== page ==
Gin: A Global History, Lesley Jacobs Solmonson — One of the challenges confronting a cocktail writer is finding ways to make drinks sound interesting day after day. Anyone can write a recipe, but presenting it memorably with context and story is a rarer talent. Few pull it off as well as the husband and wife team of David Solmonson and Lesley Jacobs Solmonson, authors of the 12 Bottle Bar cocktail blog. Lesley has put that talent to work in a new book chronicling the history of gin.
In my job as a brand ambassador I’m immersed in gin and genever (not literally — OK, sometimes literally) but I still learned a great deal from reading this. It’s the best presentation I’ve come across explaining the stylistic evolution of juniper spirits from early, medicinally-inspired Dutch genever to the old toms of England, then to London dry and the botanically diverse gins made by contemporary distillers. The story is enhanced with many illustrations reaching back to gin’s earliest days and concludes with a selection of essential cocktails. Highly recommended for gin enthusiasts.
The PDT Cocktail Book, Jim Meehan — Leave aside the recipes for the moment: This books raises the bar for quality on its production values alone. Omitting photographs in favor of colorful illustrations by Chris Gall, this is easily the prettiest volume on my cocktail bookshelf.
But, of course, the recipes are stellar too. There are more than 300 of them, some classics but mostly originals from the renowned PDT speakeasy in New York. It’s a fantastic snapshot of how one of the best bars in the world operates at the top of its game; there’s plenty here to keep one busy trying new things.
The only difficulty with this book is that Meehan specifies brands for every recipe. This is useful for knowing exactly how they make the drinks at PDT, but it’s not always easy to tell when a substitution would be welcome or when a specific brand is essential to a cocktail. Readers will have to use their judgment or else do a lot of shopping; some guidance in the notes would have been a welcome addition. Nevertheless, this is an instant classic. If you reference cocktail books, you should own this.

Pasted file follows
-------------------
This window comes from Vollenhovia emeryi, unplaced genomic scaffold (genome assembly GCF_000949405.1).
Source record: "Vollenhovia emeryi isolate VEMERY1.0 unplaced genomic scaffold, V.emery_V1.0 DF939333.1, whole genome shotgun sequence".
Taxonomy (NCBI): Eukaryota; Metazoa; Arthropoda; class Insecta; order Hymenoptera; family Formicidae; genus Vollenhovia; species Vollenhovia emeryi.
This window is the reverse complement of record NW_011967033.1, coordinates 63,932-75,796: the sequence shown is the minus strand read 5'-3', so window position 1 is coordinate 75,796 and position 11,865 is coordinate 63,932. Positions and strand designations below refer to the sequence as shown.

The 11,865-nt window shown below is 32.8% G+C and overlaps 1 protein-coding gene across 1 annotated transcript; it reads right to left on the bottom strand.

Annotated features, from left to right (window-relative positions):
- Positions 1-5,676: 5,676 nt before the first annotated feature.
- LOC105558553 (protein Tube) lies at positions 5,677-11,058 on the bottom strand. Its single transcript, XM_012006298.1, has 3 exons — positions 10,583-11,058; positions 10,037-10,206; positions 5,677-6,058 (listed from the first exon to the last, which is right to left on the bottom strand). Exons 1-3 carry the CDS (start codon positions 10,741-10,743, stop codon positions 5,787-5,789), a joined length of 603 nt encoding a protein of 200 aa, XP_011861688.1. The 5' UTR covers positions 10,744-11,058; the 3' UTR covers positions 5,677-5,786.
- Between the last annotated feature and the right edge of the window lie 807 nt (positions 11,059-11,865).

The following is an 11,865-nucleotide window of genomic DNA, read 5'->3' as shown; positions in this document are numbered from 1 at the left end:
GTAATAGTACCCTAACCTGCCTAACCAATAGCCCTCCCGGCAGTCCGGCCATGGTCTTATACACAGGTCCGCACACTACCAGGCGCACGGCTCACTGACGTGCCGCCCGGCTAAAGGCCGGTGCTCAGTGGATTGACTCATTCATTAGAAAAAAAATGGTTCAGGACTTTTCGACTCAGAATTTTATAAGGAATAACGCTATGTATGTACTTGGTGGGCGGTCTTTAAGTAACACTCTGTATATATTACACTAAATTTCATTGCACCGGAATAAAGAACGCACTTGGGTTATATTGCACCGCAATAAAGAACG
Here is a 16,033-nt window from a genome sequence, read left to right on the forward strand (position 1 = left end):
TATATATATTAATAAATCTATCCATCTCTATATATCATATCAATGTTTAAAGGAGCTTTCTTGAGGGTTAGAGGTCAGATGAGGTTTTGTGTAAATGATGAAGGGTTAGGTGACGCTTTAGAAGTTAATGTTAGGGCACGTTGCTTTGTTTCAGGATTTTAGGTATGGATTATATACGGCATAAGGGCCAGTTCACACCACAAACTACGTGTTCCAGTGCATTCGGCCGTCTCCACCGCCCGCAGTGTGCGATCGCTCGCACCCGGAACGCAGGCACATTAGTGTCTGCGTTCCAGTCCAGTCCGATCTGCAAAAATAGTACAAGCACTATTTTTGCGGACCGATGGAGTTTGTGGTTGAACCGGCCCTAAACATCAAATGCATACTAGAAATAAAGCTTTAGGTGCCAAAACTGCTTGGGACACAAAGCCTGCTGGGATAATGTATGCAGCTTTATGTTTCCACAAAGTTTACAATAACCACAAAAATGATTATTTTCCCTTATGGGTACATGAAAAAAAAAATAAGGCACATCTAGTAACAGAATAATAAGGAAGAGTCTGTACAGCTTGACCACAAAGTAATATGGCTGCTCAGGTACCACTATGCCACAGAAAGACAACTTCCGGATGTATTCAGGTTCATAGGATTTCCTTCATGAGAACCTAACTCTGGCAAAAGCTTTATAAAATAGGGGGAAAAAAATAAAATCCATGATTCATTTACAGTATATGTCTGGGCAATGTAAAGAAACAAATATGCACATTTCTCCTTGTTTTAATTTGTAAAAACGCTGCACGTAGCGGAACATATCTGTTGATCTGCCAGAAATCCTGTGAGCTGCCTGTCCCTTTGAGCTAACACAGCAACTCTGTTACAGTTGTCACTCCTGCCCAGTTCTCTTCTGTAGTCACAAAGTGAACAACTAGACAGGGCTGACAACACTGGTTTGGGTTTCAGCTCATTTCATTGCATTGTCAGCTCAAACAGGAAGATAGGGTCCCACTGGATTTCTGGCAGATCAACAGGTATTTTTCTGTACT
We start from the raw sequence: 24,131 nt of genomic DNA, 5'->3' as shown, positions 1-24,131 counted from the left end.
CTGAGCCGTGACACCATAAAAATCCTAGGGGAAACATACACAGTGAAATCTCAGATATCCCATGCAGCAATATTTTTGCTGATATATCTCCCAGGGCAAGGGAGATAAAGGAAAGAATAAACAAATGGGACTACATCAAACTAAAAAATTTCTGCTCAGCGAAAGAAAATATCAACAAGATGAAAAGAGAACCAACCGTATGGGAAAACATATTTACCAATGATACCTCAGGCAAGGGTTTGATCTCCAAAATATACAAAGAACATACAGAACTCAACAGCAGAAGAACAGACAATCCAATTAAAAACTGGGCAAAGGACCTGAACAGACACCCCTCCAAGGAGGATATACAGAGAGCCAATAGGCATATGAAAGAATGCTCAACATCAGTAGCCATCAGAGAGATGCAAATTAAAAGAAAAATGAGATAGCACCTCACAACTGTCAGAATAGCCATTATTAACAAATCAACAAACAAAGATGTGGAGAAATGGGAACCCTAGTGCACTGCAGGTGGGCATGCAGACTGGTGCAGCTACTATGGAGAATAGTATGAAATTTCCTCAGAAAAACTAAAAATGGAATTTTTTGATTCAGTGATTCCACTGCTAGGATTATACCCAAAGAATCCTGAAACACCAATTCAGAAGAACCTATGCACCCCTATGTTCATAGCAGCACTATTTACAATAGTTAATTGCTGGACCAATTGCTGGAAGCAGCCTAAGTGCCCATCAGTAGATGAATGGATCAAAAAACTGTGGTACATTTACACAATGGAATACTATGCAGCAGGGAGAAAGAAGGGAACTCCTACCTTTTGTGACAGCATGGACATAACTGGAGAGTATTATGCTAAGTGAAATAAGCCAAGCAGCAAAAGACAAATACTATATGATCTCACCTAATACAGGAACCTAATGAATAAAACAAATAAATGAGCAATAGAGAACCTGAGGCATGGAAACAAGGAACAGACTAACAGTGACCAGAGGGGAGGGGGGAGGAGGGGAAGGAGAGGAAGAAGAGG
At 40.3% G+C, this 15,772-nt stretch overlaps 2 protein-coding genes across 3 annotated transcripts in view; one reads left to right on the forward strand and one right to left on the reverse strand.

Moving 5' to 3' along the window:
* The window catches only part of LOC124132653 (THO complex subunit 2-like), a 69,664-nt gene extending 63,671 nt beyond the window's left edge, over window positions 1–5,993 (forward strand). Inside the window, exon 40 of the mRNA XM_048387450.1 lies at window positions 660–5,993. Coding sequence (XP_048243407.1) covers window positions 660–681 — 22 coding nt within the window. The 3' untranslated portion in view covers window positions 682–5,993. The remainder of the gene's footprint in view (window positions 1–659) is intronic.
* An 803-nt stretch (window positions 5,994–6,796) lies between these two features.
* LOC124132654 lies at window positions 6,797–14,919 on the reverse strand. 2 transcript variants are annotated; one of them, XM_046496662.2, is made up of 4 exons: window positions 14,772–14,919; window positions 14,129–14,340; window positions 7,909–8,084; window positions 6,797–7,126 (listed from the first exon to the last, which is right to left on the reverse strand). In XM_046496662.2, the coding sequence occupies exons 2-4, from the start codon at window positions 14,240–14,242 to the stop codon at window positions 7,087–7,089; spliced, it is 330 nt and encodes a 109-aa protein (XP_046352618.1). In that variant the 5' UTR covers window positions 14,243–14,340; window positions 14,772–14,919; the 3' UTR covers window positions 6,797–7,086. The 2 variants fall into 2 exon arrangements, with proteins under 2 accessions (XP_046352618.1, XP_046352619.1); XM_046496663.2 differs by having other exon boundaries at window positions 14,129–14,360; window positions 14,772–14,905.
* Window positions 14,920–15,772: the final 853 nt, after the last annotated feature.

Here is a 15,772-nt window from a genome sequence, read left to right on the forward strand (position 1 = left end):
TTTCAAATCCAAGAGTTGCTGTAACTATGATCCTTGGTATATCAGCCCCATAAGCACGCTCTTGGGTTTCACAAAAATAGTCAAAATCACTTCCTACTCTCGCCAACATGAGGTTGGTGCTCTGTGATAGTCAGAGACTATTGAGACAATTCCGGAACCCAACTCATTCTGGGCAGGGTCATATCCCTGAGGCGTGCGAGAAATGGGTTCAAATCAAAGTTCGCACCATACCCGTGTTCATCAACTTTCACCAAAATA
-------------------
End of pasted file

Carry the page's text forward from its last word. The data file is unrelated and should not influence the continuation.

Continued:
Beer Cocktails, Howard and Ashley Stetzer — A collection of beer cocktail recipes is obviously a book that’s going to interest me. The publisher sent me a copy of this one and I’m grateful for the chance to look through it. The drinks run the gamut of beer styles, the recipes are clearly written with brief but entertaining introductions, and the photography is appealing.
There’s somewhat less variety in the spirits used. Allspice dram and Root liqueur show up surprisingly often in a book of fifty recipes, as do nut-flavored liqueurs. A few of the ingredients — vodka, PBR or similar mass market lagers, 99 Bananas — strike me as missed opportunities, but that’s a matter of personal preference. I’m also left thinking the book may have benefited from more research into beer cocktails from other writers and bartenders; the authors’ Sympathy for the Devil, a mixture of gin and Duvel with an absinthe rinse, is nearly identical to Stephen Beaumont’s Green Devil cocktail. This is likely an honest mistake, but it was jarring to see it.
There are bright spots too, including some of the classic beer drinks that the Stelzers include. I like their Knickertwister, which combines sweet and dry vermouth with allspice dram, orange bitters, and IPA (mixing vermouth and beer is underexplored territory). I’m also eager to try their Sleepy Hollow flip, which calls for rye, apple brandy, maple syrup, a whole egg, and pumpkin ale; it sounds delicious, but I’ll have to wait for pumpkin beers to come back into season to give it a go. I have several other recipes marked to try out in the future.
There’s a lot to try here and I’m glad to see beer cocktails, which are popping up on more and more menus, getting a whole book devoted to their creation. Definitely recommended if you’d like to explore more ways of mixing spirits and beer. Follow the authors’ blog too at Beyond the Shadow of a Stout.